[OPE-L:3766] Re: Re: NI and all that

From: Ajit Sinha (ajitsinha@lbsnaa.ernet.in)
Date: Wed Sep 06 2000 - 06:57:36 EDT

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Duncan K. Foley wrote:

> Since there's been some further discussion of the "New
> Interpretation" on the list, I'd just like to clarify a couple of
> points.
> The NI consists of the following observations. If you think that
> money represents labor time quantitatively, there has to be a
> coefficient relating money to labor time in any commodity-producing
> society at any particular time (the Monetary Expression of Labor
> Time, or its inverse, the Value of Money). If you believe that value
> is created by the expenditure of living labor, this ratio has to be
> the ratio of value added to labor expended. If you further want to
> regard money profits as representing unpaid labor time, then
> mathematically you must regard the value of labor power as the money
> wage multiplied by the value of money: the two ideas are logically
> equivalent.


Four small comments:

(1) But this cannot be taken as either as a "solution" to or an
"interpretation" of the transformation problem. The transformation
problem, I think, is fundamentally about a theory of prices of production
and a relation of labor exploitation to profits. In your interpretation,
the theory of prices of production is simply not addressed.

(2) Though your theory defines a relationship between labor exploitation
and total profits, your rate of exploitation is dependent on the
allocation of labor, and so not rooted in production and distribution, as
i have explained in my 1997 piece in RRPE. And this is in conflict with
Marx's notion of exploitation which is rooted in production and

(3) Moreover, Marx's transformation was interested in showing that though
the competitive process of capitalism vitiates the price accounting from
value accounting, this takes place only on account of the redistribution
of surplus value among the capitalist class. As far as the relationship
between capital and labor is concerned, no change takes place. In your
theory this aspect cannot even be discussed because it simply ignores the
problem of prices of production.

(4) Frankly, I don't understand what analytical insight one gains by
converting labor units to money units and vise versa by using the
converter "m", the value of money? Cheers, ajit sinha

> None of this constitutes a discussion of what determines the value of
> money or the value of labor-power. The value of money might be
> determined by the cost of production of a money-commodity, and the
> value of labor-power might be determined by the price of a socially
> and historically determined subsistence standard of living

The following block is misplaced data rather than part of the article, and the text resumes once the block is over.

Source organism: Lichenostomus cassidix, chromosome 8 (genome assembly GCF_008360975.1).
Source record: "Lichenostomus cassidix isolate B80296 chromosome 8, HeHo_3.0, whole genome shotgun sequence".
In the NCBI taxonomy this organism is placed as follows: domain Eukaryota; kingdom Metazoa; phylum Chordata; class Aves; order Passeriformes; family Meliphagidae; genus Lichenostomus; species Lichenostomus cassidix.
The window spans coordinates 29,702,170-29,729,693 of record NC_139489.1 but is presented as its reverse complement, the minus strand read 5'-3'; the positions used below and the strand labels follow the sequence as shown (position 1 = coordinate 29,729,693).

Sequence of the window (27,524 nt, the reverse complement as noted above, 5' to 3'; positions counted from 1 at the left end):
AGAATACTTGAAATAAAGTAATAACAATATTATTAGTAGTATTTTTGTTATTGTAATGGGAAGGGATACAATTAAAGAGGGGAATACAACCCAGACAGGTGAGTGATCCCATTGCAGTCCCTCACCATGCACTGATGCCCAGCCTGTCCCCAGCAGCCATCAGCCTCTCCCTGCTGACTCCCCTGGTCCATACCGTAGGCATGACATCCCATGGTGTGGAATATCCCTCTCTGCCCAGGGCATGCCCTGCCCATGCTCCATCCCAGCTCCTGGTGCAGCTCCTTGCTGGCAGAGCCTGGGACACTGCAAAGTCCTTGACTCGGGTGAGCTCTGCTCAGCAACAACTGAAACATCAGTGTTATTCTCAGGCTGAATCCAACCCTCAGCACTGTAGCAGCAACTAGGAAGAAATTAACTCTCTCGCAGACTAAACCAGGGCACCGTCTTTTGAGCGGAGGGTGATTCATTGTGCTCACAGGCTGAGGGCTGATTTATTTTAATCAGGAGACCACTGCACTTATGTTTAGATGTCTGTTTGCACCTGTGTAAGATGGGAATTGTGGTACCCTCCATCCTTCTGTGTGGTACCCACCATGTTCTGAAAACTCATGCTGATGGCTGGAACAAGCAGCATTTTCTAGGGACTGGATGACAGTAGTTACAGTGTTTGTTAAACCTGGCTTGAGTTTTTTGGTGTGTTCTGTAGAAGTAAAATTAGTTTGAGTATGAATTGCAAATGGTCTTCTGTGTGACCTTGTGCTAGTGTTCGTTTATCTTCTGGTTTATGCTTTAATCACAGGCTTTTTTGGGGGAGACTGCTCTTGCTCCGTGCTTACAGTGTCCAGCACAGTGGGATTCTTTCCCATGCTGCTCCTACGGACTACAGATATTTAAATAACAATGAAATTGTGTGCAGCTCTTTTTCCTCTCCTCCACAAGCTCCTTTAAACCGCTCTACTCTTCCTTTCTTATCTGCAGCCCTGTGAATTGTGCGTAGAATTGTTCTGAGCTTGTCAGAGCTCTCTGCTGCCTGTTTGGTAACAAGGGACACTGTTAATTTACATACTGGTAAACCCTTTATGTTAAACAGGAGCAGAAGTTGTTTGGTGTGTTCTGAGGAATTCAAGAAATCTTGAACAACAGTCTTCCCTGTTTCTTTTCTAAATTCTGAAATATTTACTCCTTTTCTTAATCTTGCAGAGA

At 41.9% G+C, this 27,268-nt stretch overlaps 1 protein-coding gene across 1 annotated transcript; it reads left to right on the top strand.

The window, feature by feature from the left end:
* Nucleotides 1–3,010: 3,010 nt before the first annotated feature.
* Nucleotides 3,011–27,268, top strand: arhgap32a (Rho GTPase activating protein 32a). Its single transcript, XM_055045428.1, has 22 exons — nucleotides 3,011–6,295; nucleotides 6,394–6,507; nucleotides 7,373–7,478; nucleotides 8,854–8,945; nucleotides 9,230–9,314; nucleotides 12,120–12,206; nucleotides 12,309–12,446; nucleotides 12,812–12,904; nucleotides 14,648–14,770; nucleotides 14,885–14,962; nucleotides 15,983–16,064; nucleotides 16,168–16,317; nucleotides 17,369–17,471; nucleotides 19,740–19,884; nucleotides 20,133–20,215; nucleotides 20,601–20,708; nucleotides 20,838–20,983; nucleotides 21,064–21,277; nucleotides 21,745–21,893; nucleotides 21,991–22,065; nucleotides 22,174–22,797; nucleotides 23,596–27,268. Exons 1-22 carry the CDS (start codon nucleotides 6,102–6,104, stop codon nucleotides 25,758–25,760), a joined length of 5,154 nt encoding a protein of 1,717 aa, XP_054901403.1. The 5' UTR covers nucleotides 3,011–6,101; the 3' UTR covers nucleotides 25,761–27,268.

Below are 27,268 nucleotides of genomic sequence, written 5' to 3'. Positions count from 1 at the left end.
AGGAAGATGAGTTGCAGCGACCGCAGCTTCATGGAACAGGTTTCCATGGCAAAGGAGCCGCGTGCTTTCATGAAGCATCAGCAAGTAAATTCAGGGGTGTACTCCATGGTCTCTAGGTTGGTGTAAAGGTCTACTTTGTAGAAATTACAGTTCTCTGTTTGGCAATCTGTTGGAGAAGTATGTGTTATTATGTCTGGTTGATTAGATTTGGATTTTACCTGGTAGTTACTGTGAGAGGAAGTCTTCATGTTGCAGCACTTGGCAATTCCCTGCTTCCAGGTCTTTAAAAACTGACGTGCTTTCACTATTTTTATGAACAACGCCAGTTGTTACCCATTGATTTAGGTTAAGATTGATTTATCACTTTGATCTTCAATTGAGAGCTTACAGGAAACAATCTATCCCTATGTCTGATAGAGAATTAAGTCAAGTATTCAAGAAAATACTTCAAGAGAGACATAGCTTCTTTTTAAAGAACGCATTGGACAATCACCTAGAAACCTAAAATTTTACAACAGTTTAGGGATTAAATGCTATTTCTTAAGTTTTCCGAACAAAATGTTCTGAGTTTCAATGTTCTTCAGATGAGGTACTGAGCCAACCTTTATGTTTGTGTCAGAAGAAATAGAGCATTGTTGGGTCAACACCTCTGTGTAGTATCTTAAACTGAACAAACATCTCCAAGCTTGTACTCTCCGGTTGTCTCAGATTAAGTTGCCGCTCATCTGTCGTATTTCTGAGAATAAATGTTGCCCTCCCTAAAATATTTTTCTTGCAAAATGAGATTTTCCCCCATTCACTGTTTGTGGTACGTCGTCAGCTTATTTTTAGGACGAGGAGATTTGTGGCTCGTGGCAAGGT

> consistently with the NI, but in and of itself it doesn't imply or
> require those theories to hold.
> My interest in this line of argument was to link Marxian categories
> more closely to directly observable economic statistics, so that
> Marx's ideas could be developed as a framework for analyzing
> contemporary political economic problems. At the time I wrote my
> original RRPE piece, most Marxist empirical work started by trying to
> re-value everything in terms of embodied labor coefficients derived
> from input-output matrices. This was terribly cumbersome, and slowed
> down and limited Marxian empirical work. Furthermore, it raised the
> very good question of why anyone should care about the flows of
> "value" in this alternative accounting scheme, when it seems as
> though political economy is mostly about flows of money. Finally,
> Shaikh, Ochoa, Cockshott and Cottrell, and others showed that the
> quantitative difference between the key ratios in embodied labor
> coefficient accounts and price accounts was pretty small anyway.
> One doesn't have to buy the quantitative relation between value added
> and living labor time, of course. Many traditional Marxists are quite
> content with the "dual" interpretation that envisions labor flows and
> money flows coexisting, but not in a strict quantitative
> correspondence. (I think David Laibman, for example, adopts this
> position.) "Value-form" theorists argue for an interpretation of
> abstract labor that makes the determination go the other way (value
> added in price terms determines abstract labor), which I must say
> seems to be close to some passages of Marx.
> I think it is very difficult indeed to establish from purely
> theoretical principles what the "correct" approach to the
> transformation problem and the treatment of constant capital is, and
> almost as difficult to figure out "what Marx really meant", in the
> sense of which contemporary formulations of these issues he might
> endorse. I get more interested in these debates when they lead to a
> discussion of what difference the interpretations make to the
> understanding of the fundamental problems of contemporary political
> economy.
> Duncan
> --
> Duncan K. Foley
> Leo Model Professor
> Department of Economics
> Graduate Faculty
> New School University
> 65 Fifth Avenue
> New York, NY 10003
> (212)-229-5906
> messages: (212)-229-5717
> fax: (212)-229-5724
> e-mail: foleyd@cepa.newschool.edu
> alternate: foleyd@newschool.edu
> webpage: http://cepa.newschool.edu/~foleyd

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